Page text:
The Office Moan and How to Manage Them

by Ruaidhri Horan, Marketing Manager, Abrivia Recruitment

In most offices the length and breadth of Ireland, there is usually one person who is constantly moaning and complaining on a daily basis. In some cases, let’s call them less fortunate offices, there may be a number of moaners, who are causing untold damage to staff morale within their own organisations.
Even the strongest and most positive sales teams have been known to crumble after the introduction of a moaner into their team. Someone who constantly complains can cause a drop in morale and negativity can rapidly spread throughout the organisation. Words such as “I can’t”, “I don’t think we have what it takes” point to a very unhappy and negative co-worker.

How does a typical moaners day commence?
The first moan of the day may be in regards the weather. The second moan could be in regards the temperature in the office. The third moan of the day will often be in regards internet connection speed. The fourth moan may be in regards the boss and why didn’t they do what they said they would do. Then the moaner will move onto the government, society being messed up and perhaps something on TV they don’t like. Then back to moaning about awkward customers and co-workers who they consider slackers. And this is just the first ten minutes of the workday. Does the above person sound familiar?

How do you handle office Moan ?
If someone is constantly grumbling at you, tell them politely you are busy at the moment and you will get back to them later. Often the spontaneous moan will have dissipated by the time you get back to them. Do this on a daily basis and eventually they will get fed up confiding their petty grievances with you.

Of course, we don’t live in a utopia and everyone is entitled to a grumble from time to time. Often it you don’t complain, nothing gets done. However, this is very different to someone whose every utterance during the day is a complaint, which is having a hugely detrimental effect on office morale.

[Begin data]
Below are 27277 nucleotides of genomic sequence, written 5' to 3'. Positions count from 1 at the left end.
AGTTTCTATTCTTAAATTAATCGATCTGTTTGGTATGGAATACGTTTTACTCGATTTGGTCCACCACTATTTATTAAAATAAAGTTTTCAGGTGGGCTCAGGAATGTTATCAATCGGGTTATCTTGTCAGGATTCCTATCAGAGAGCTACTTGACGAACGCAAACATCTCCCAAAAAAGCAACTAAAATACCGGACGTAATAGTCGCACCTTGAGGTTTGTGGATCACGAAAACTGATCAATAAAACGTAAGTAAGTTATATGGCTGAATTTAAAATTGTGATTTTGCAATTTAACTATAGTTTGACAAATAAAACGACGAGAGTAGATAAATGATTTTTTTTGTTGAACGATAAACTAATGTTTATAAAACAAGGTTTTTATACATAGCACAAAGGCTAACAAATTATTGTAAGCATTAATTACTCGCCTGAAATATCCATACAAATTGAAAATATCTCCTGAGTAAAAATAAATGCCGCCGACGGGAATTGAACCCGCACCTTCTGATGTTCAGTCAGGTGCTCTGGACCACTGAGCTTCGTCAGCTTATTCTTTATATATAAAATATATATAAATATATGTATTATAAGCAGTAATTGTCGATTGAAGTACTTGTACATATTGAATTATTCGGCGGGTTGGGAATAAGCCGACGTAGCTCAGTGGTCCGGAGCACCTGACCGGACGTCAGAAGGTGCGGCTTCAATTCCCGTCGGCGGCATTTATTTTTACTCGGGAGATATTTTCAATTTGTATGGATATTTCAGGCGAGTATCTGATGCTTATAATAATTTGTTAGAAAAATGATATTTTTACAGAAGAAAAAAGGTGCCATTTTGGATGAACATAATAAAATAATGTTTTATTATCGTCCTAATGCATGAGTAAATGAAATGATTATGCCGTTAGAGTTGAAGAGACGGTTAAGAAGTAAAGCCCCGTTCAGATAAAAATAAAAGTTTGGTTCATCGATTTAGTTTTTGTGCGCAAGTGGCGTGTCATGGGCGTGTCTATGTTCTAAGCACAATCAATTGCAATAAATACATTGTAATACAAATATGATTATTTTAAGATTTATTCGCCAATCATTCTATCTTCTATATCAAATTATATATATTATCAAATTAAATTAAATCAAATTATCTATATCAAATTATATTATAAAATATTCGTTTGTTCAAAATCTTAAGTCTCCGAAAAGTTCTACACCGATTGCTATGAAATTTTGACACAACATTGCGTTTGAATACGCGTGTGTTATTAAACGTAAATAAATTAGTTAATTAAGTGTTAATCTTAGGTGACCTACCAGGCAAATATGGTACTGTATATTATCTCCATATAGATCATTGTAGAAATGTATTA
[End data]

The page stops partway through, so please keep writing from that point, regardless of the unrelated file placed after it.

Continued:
Whilst everyone acknowledges that a person who constantly whines and complains can rapidly create a toxic working environment, the real challenge is how as a manager you deal with such a person before a whining contagion spreads throughout your organisation, to the detriment of your organisation.

As a first port of call you need to monitor and note whether the employee is constantly complaining as this may be a perceptual issue on your part. You may have only had a few interactions with the employee where they complained. However, this has really irked you and you quickly classified them as a moan. This is not fair on the employee so you need to challenge all your assumptions, all the time.

Have a one to one with the employee and ask them directly what grievances they have. Review these complaints with your employee and have a frank and open discussion in regards the legitimacy of their grievances.
If after the meeting, the employee is still complaining about every matter under the sun and poisoning the atmosphere in your office, have another 15 minutes one to one and discuss potential solutions to their grievances. Let the employee suggest a solution and assess whether it is an actual runner. If the subject of most their grievances is a person, you should meet with the other person privately to get their side of the story. It there is a clear standoff, ask the complaining employee to make a formal complaint and get your HR department to act as a facilitator and adjudicate on the issue. Also request that all parties stop gossiping and complaining until the situation is resolved.

It, despite the above process, your employee continues relentlessly in complaining to his/her colleagues, disciplinary action may be the only last resort, especially if their behaviour is in breach of company policy and it there is ample proof that they are harassing other employees and perhaps neglecting their own duties, leading to poor performance. Get legal advice prior to going down the disciplinary route if complaints are relating to something contentious like discrimination (your actions could be regarded as retaliatory). However, if complaints clearly consist of baseless allegations against co-workers, that is a totally different matter.

Constructive complaining should always be welcome. However, continuous and needless moaning and complaining needs to be tackled head on, it you wish to protect positive morale in your workplace.

Categories: Opinion

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